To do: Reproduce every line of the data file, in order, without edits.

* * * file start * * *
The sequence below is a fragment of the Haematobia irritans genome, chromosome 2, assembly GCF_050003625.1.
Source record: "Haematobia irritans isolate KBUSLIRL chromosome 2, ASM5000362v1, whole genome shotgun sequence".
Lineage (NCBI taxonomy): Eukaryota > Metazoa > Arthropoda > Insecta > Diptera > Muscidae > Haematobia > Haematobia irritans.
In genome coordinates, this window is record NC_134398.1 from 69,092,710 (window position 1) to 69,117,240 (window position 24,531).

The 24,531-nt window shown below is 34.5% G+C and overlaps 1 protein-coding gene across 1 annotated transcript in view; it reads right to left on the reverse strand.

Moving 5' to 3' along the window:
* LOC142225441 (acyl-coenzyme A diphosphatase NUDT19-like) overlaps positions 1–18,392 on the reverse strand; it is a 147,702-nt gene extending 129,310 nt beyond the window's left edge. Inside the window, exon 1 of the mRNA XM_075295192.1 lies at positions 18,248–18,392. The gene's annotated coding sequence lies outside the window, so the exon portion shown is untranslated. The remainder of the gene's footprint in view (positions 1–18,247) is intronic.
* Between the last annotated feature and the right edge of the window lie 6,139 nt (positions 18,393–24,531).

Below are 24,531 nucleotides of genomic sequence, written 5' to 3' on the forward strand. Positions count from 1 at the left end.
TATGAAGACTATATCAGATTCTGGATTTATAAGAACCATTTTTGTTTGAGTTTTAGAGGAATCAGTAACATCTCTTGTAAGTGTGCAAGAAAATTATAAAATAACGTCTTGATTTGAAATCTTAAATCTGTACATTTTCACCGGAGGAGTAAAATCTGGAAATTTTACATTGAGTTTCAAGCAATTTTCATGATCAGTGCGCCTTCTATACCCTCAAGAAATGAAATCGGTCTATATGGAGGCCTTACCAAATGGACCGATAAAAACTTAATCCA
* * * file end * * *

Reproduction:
The sequence below is a fragment of the Haematobia irritans genome, chromosome 2, assembly GCF_050003625.1.
Source record: "Haematobia irritans isolate KBUSLIRL chromosome 2, ASM5000362v1, whole genome shotgun sequence".
Lineage (NCBI taxonomy): Eukaryota > Metazoa > Arthropoda > Insecta > Diptera > Muscidae > Haematobia > Haematobia irritans.
In genome coordinates, this window is record NC_134398.1 from 69,092,710 (window position 1) to 69,117,240 (window position 24,531).

The 24,531-nt window shown below is 34.5% G+C and overlaps 1 protein-coding gene across 1 annotated transcript in view; it reads right to left on the reverse strand.

Moving 5' to 3' along the window:
* LOC142225441 (acyl-coenzyme A diphosphatase NUDT19-like) overlaps positions 1–18,392 on the reverse strand; it is a 147,702-nt gene extending 129,310 nt beyond the window's left edge. Inside the window, exon 1 of the mRNA XM_075295192.1 lies at positions 18,248–18,392. The gene's annotated coding sequence lies outside the window, so the exon portion shown is untranslated. The remainder of the gene's footprint in view (positions 1–18,247) is intronic.
* Between the last annotated feature and the right edge of the window lie 6,139 nt (positions 18,393–24,531).

Below are 24,531 nucleotides of genomic sequence, written 5' to 3' on the forward strand. Positions count from 1 at the left end.
TATGAAGACTATATCAGATTCTGGATTTATAAGAACCATTTTTGTTTGAGTTTTAGAGGAATCAGTAACATCTCTTGTAAGTGTGCAAGAAAATTATAAAATAACGTCTTGATTTGAAATCTTAAATCTGTACATTTTCACCGGAGGAGTAAAATCTGGAAATTTTACATTGAGTTTCAAGCAATTTTCATGATCAGTGCGCCTTCTATACCCTCAAGAAATGAAATCGGTCTATATGGAGGCCTTACCAAATGGACCGATAAAAACTTAATCCA